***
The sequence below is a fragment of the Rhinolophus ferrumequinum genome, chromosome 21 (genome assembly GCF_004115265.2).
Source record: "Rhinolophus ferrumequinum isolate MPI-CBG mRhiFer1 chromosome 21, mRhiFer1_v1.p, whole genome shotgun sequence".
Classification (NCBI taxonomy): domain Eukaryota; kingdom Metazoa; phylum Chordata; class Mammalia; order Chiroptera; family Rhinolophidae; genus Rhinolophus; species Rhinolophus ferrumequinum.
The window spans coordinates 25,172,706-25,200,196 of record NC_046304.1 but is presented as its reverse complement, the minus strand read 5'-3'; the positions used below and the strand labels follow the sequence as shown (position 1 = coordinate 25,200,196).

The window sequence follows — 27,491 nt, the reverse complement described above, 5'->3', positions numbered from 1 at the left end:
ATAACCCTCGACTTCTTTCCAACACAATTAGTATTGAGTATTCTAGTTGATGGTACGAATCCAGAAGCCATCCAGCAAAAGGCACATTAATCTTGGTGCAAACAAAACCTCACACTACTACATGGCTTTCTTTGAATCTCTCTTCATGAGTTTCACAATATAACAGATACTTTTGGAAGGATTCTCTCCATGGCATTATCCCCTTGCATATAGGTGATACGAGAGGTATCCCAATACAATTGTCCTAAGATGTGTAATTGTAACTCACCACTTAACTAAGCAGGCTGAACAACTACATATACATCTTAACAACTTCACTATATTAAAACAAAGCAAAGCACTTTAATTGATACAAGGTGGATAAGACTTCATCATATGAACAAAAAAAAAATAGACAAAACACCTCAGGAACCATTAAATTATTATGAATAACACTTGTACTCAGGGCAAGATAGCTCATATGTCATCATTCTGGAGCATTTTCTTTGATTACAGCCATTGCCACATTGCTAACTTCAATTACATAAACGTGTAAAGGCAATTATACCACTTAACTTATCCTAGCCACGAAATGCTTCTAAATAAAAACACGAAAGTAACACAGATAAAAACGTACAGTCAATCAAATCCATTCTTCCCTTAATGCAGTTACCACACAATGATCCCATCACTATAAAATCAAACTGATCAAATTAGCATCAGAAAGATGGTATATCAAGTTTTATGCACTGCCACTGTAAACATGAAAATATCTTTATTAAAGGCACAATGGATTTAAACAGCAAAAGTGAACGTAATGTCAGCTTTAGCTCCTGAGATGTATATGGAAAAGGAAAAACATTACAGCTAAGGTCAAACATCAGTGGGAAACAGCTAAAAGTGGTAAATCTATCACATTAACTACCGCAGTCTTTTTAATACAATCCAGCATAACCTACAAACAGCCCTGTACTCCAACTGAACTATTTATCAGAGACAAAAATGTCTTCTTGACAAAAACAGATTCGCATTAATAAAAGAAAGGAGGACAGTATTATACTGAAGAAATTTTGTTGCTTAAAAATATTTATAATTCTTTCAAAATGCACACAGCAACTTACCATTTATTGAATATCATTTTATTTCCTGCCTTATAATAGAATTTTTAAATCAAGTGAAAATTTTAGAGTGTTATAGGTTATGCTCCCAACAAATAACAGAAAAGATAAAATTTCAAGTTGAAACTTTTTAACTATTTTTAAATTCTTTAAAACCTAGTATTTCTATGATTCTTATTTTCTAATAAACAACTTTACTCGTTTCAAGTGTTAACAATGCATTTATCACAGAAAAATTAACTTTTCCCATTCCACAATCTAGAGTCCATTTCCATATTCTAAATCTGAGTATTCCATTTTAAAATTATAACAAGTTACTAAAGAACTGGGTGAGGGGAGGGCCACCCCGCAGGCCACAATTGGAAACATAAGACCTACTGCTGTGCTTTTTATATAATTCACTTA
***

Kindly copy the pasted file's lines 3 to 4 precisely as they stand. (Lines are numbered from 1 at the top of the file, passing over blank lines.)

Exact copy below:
Classification (NCBI taxonomy): domain Eukaryota; kingdom Metazoa; phylum Chordata; class Mammalia; order Chiroptera; family Rhinolophidae; genus Rhinolophus; species Rhinolophus ferrumequinum.
The window spans coordinates 25,172,706-25,200,196 of record NC_046304.1 but is presented as its reverse complement, the minus strand read 5'-3'; the positions used below and the strand labels follow the sequence as shown (position 1 = coordinate 25,200,196).